(3)Changes in carbon storage (for actions within entity boundaries). An entity may use changes in carbon storage as a basis for determining net emission reductions as long as the entity uses estimation and measurement methods that comply with the Technical Guidelines (incorporated by reference, see § 300.13), and has included an assessment of the net changes in all sinks in its inventory.
(4)Changes in avoided emissions (for actions within entity boundaries). An entity may use changes in avoided emissions to determine its emission reductions. Avoided emissions eligible to be included in the calculation of net emission reductions that qualify for registration include those associated with the sale of electricity, steam, hot water or chilled water generated from non-emitting or low-emitting sources as a basis for determining net emission reductions as long as:
(i) The measurement and calculation methods used comply with the Technical Guidelines (incorporated by reference, see § 300.13);
(ii) The entity certifies that any increased sales were not attributable to the acquisition of a generating facility that had been previously operated, unless the entity's base period includes generation values from the acquired facility's operation prior to its acquisition; and
(iii) Generators of distributed energy that have net emissions in their base period and intend to report reductions resulting from changes in eligible avoided emissions, use a method specified in the Technical Guidelines (incorporated by reference, see § 300.13) that integrates the calculation of reductions resulting from both changes in emissions intensity and changes in avoided emissions.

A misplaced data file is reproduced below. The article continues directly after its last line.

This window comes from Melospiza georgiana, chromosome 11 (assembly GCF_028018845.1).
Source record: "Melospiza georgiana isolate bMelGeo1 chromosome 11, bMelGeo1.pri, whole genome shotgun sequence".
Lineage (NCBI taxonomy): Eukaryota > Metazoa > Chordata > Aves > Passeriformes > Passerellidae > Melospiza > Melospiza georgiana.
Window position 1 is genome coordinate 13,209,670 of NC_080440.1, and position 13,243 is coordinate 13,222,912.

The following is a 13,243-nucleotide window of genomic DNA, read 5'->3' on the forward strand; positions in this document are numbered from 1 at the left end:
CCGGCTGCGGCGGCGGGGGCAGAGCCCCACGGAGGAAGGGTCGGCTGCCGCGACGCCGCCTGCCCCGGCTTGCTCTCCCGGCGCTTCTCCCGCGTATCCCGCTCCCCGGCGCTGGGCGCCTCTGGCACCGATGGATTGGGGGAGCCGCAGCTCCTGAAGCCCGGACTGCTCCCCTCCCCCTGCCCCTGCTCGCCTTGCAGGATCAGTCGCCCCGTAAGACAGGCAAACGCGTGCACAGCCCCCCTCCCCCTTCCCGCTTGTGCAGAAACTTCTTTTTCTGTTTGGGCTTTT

(5)Action-specific emission reductions (for actions within entity boundaries). A number of source- or situation-specific methods are provided in the Technical Guidelines and these methods must be used to assess the annual changes in emissions for the specific sources or situation addressed by these methods. In addition, a generic action-specific method is identified in the Technical Guidelines. An entity intending to register reductions may use the generic action-specific approach only if it is not possible to measure accurately emission changes by using one of the methods identified in paragraphs (h)(1) through (h)(4) of this section. Entities that intend to register reductions and that use the generic action-specific approach must explain why it is not possible to use any of these other methods. An entity not intending to register reductions may use the generic action-specific method to determine emission reductions, as long as the entity demonstrates that the estimate is based on analysis that:
(i) Uses output, utilization and other factors that are consistent, to the maximum extent practicable, with the action's actual performance in the year for which reductions are being reported;
(ii) Excludes any emission reductions that might have resulted from reduced output or were caused by actions likely to be associated with increases in emissions elsewhere within the entity's operations; and